United States District Court, N.D. Illinois, Eastern Division
TOYO TIRE & RUBBER CO., LTD. and TOYO TIRE U.S.A. CORP., Plaintiffs,
ATTURO TIRE CORP. and SVIZZ-ONE CORPORATION, LTD., Defendants.
MEMORANDUM OPINION AND ORDER
Z. LEE United States District Judge.
Toyo Tire & Rubber Co., Ltd. and Toyo Tire U.S.A. Corp.
(“Toyo”), brought this action against Defendants
Atturo Tire Corporation (“Atturo”) and Svizz-One
Corporation, Ltd., alleging patent infringement, trade dress
infringement, trade dress dilution, and other state law
claims concerning certain vehicle tires. Atturo filed seven
counterclaims arising under state common law and state and
federal statutes. Toyo has moved for summary judgment as to
all of Atturo's counterclaims based upon the
Noerr-Pennington doctrine, arguing that the
counterclaims arise out of Toyo's actions before the
United States International Trade Commission (ITC) and are,
therefore, protected from suit. For the reasons that follow,
Toyo's motion for summary judgment  is denied.
2013, prior to commencing its action before this Court, Toyo
filed a complaint with the ITC, requesting that it
investigate various manufacturers and distributors of foreign
tires (the “ITC respondents” or
“respondents”). Pl.'s LR 56.1(a)(3) Stmt.
¶¶ 5, 7, ECF No. 331-2. Toyo alleged that these
respondents were importing and selling tires that it believed
infringed various Toyo design patents. Id.
¶¶ 6, 8. Atturo was not among the named
respondents, nor were any Atturo tires listed among the
allegedly infringing tires in Toyo's complaint.
Def.'s LR 56.1(b)(3)(C) Stmt. ¶¶ 43, 45, ECF
Toyo's request, the ITC agreed to institute an
investigation. Pl.'s LR 56.1(a)(3) Stmt. ¶ 11. The
investigation, however, was never carried out. Instead, each
of the respondents identified in Toyo's complaint (which,
again, did not include Atturo) either defaulted, stipulated
to consent orders, or entered into settlement agreements with
Toyo, following which the ITC terminated its investigation as
to each individual entity at Toyo's request. Id.
terms of the relevant settlement agreements and the manner in
which the ITC terminated its investigation are central to the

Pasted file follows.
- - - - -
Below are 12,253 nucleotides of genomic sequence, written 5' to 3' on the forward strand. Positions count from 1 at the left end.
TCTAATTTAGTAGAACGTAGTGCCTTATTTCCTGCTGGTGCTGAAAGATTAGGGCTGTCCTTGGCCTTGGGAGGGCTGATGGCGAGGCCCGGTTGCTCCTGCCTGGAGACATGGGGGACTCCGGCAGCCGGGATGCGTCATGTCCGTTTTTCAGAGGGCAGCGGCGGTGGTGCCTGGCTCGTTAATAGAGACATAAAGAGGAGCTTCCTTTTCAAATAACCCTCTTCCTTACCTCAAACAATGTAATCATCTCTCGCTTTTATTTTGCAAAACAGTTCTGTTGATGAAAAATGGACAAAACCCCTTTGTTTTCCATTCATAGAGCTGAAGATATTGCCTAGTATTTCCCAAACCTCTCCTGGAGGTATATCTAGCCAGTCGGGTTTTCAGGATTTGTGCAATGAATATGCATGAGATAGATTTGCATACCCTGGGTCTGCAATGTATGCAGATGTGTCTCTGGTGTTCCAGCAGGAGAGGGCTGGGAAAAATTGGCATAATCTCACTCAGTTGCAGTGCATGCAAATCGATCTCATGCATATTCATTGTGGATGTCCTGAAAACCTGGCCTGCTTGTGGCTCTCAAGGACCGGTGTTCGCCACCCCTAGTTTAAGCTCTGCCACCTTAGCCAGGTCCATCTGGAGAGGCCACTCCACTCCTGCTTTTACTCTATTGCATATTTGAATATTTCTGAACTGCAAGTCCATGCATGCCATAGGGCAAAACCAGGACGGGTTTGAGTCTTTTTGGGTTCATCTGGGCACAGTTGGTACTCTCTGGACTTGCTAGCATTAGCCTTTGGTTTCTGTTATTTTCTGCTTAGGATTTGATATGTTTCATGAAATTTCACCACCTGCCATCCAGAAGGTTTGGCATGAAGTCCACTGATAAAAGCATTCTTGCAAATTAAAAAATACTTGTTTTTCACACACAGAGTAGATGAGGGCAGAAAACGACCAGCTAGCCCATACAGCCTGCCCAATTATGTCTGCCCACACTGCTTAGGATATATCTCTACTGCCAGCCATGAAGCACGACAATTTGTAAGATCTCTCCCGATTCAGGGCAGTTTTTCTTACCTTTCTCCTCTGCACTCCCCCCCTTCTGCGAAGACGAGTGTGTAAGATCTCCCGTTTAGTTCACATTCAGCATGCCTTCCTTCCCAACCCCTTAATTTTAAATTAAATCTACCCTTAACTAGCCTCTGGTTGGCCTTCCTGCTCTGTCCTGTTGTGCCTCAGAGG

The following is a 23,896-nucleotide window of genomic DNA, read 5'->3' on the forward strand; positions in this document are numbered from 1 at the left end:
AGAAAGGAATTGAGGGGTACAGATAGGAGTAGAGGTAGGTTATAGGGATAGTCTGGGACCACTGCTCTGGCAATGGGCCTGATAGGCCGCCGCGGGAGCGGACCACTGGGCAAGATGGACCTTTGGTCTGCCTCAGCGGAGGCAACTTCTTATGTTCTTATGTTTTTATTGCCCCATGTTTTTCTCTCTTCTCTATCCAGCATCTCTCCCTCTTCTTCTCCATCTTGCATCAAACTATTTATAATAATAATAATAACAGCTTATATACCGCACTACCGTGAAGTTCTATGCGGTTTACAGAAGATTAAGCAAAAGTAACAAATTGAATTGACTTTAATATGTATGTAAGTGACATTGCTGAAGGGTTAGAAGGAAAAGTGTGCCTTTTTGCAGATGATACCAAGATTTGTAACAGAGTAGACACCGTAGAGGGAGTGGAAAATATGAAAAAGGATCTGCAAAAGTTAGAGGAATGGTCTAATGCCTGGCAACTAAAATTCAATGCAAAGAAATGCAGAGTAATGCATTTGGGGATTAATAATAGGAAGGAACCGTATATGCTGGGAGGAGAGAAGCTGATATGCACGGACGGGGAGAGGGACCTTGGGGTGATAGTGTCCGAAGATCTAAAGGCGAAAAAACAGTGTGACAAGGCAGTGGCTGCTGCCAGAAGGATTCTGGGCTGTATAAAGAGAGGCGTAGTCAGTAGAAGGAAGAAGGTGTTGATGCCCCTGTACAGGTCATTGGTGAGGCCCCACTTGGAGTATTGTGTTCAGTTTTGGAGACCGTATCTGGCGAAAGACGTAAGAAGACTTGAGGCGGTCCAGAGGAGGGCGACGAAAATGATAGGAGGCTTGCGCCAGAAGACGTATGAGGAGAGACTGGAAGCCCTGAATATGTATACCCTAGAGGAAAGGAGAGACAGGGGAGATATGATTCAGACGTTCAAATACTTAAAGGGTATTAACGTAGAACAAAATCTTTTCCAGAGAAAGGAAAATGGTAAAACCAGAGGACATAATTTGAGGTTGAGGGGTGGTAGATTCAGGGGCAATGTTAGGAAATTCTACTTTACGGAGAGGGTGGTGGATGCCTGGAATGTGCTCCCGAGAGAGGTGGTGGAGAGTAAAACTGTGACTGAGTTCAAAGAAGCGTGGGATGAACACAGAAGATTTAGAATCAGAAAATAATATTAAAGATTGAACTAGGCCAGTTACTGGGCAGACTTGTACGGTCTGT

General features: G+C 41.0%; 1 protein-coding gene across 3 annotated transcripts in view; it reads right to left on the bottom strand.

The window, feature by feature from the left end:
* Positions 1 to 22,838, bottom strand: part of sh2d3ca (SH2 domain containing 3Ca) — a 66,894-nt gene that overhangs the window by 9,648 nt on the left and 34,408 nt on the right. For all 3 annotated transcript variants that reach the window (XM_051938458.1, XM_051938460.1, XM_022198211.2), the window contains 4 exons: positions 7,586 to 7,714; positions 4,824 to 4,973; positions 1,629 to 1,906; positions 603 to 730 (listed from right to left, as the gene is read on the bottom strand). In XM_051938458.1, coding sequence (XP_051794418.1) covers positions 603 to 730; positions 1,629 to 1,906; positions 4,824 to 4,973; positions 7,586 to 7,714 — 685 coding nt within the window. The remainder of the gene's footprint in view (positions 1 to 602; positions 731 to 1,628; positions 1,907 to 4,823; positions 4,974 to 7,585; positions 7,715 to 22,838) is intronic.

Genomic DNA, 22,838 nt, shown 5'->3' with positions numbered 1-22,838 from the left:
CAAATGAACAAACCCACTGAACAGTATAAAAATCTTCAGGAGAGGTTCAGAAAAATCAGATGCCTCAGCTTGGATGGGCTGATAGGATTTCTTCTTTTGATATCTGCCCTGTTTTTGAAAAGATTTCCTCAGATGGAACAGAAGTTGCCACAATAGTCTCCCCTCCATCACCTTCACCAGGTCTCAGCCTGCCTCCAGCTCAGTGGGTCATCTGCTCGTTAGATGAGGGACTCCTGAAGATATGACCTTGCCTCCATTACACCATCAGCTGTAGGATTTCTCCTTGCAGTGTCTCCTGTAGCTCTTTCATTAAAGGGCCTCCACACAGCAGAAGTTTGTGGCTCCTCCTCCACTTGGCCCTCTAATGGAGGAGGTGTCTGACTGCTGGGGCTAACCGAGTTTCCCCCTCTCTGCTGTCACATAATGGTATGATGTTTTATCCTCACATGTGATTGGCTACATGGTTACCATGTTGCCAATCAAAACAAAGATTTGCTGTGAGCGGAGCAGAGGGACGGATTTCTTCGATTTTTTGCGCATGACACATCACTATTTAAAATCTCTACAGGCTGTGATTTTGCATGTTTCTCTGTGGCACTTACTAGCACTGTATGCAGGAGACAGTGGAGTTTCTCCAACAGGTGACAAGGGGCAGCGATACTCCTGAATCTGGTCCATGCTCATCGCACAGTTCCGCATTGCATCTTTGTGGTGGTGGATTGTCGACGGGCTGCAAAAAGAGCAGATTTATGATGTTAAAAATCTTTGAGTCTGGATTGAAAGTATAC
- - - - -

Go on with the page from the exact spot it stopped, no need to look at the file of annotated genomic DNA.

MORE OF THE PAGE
issues raised in the present motion. The settlement
agreements, which were identical in all material respects,
provided that the named respondent would refrain from
importing and selling any “Accused
Tires”-i.e., the tires listed in the ITC
complaint-as well as additional tires that Toyo believed
infringed upon its intellectual property rights. Id.
¶ 26. One of these additional tires was the
“Atturo Trail Blade M/T, ” a tire produced by
Atturo. Id. ¶¶ 26, 28. Thus,
notwithstanding the fact that neither Atturo nor the Atturo
Trail Blade M/T was identified in Toyo's complaint, the
named respondents agreed in their settlement agreements with
Toyo not to sell the Atturo Trail Blade M/T. Id.
¶ 29; Def.'s LR 56.1(b)(3)(C) Stmt. ¶ 52.
agreements were negotiated, finalized, and executed solely
between Toyo and the individually named respondents; the ITC
took no part in the settlement negotiations. Def.'s LR
56.1 (b)(3)(C) Stmt. ¶¶ 50-51, 53. Moreover, the
agreements contained no provision requiring approval by the
ITC or any other government agency prior to taking effect.
Id. ¶¶ 50-51. Rather, the agreements were
self-executing and became binding even before Toyo requested
that the ITC terminate its investigation. Id.;
see Mot. Summ. J. Hr'g Tr. 48:1-2, ECF No. 360
(statement by Toyo's counsel that the agreements were
enforceable “as a matter of contract law”).
the ITC was not involved in the settlement negotiations, the
execution of the settlement agreements did not automatically
terminate the ITC proceedings. And so, with two exceptions,
Toyo submitted the settlement agreements to the ITC along
with requests that the ITC terminate its investigation of the
named respondents. Pl.'s LR 56.1(a)(3) Stmt. ¶¶
reviewing a request to terminate a proceeding based upon a